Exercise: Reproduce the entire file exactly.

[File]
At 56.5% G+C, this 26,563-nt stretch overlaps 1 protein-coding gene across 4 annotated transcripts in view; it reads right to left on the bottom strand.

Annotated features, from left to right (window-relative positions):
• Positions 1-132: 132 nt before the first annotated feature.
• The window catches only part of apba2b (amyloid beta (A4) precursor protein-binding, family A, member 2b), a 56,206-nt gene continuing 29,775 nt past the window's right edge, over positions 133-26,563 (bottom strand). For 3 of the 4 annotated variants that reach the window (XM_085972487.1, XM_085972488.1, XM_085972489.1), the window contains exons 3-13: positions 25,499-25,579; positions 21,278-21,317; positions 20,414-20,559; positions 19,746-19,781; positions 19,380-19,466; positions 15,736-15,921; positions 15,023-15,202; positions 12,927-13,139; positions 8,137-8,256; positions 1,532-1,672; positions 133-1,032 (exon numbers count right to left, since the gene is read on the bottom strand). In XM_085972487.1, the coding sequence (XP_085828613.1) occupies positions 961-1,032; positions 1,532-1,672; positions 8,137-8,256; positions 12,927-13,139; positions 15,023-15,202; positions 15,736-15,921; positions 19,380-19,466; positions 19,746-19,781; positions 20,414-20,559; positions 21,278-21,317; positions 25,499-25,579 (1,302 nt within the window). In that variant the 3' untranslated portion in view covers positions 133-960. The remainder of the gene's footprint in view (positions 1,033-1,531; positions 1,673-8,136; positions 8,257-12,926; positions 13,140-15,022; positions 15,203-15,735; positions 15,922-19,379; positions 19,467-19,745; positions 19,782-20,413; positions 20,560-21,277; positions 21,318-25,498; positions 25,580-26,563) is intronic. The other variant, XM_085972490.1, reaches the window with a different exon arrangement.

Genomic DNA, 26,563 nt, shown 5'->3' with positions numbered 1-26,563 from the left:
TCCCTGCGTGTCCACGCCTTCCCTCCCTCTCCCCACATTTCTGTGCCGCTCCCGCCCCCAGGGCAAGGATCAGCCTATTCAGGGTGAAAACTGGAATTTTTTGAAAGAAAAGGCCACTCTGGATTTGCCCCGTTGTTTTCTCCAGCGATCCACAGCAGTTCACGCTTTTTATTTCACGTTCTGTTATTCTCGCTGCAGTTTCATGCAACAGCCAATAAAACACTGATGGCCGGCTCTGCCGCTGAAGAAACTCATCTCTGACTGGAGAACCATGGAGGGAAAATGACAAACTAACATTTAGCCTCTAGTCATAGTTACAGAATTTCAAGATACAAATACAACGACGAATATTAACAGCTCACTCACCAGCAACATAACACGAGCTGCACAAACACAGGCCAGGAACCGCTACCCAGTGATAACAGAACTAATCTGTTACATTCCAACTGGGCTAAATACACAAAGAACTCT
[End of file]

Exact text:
At 56.5% G+C, this 26,563-nt stretch overlaps 1 protein-coding gene across 4 annotated transcripts in view; it reads right to left on the bottom strand.

Annotated features, from left to right (window-relative positions):
• Positions 1-132: 132 nt before the first annotated feature.
• The window catches only part of apba2b (amyloid beta (A4) precursor protein-binding, family A, member 2b), a 56,206-nt gene continuing 29,775 nt past the window's right edge, over positions 133-26,563 (bottom strand). For 3 of the 4 annotated variants that reach the window (XM_085972487.1, XM_085972488.1, XM_085972489.1), the window contains exons 3-13: positions 25,499-25,579; positions 21,278-21,317; positions 20,414-20,559; positions 19,746-19,781; positions 19,380-19,466; positions 15,736-15,921; positions 15,023-15,202; positions 12,927-13,139; positions 8,137-8,256; positions 1,532-1,672; positions 133-1,032 (exon numbers count right to left, since the gene is read on the bottom strand). In XM_085972487.1, the coding sequence (XP_085828613.1) occupies positions 961-1,032; positions 1,532-1,672; positions 8,137-8,256; positions 12,927-13,139; positions 15,023-15,202; positions 15,736-15,921; positions 19,380-19,466; positions 19,746-19,781; positions 20,414-20,559; positions 21,278-21,317; positions 25,499-25,579 (1,302 nt within the window). In that variant the 3' untranslated portion in view covers positions 133-960. The remainder of the gene's footprint in view (positions 1,033-1,531; positions 1,673-8,136; positions 8,257-12,926; positions 13,140-15,022; positions 15,203-15,735; positions 15,922-19,379; positions 19,467-19,745; positions 19,782-20,413; positions 20,560-21,277; positions 21,318-25,498; positions 25,580-26,563) is intronic. The other variant, XM_085972490.1, reaches the window with a different exon arrangement.

Genomic DNA, 26,563 nt, shown 5'->3' with positions numbered 1-26,563 from the left:
TCCCTGCGTGTCCACGCCTTCCCTCCCTCTCCCCACATTTCTGTGCCGCTCCCGCCCCCAGGGCAAGGATCAGCCTATTCAGGGTGAAAACTGGAATTTTTTGAAAGAAAAGGCCACTCTGGATTTGCCCCGTTGTTTTCTCCAGCGATCCACAGCAGTTCACGCTTTTTATTTCACGTTCTGTTATTCTCGCTGCAGTTTCATGCAACAGCCAATAAAACACTGATGGCCGGCTCTGCCGCTGAAGAAACTCATCTCTGACTGGAGAACCATGGAGGGAAAATGACAAACTAACATTTAGCCTCTAGTCATAGTTACAGAATTTCAAGATACAAATACAACGACGAATATTAACAGCTCACTCACCAGCAACATAACACGAGCTGCACAAACACAGGCCAGGAACCGCTACCCAGTGATAACAGAACTAATCTGTTACATTCCAACTGGGCTAAATACACAAAGAACTCT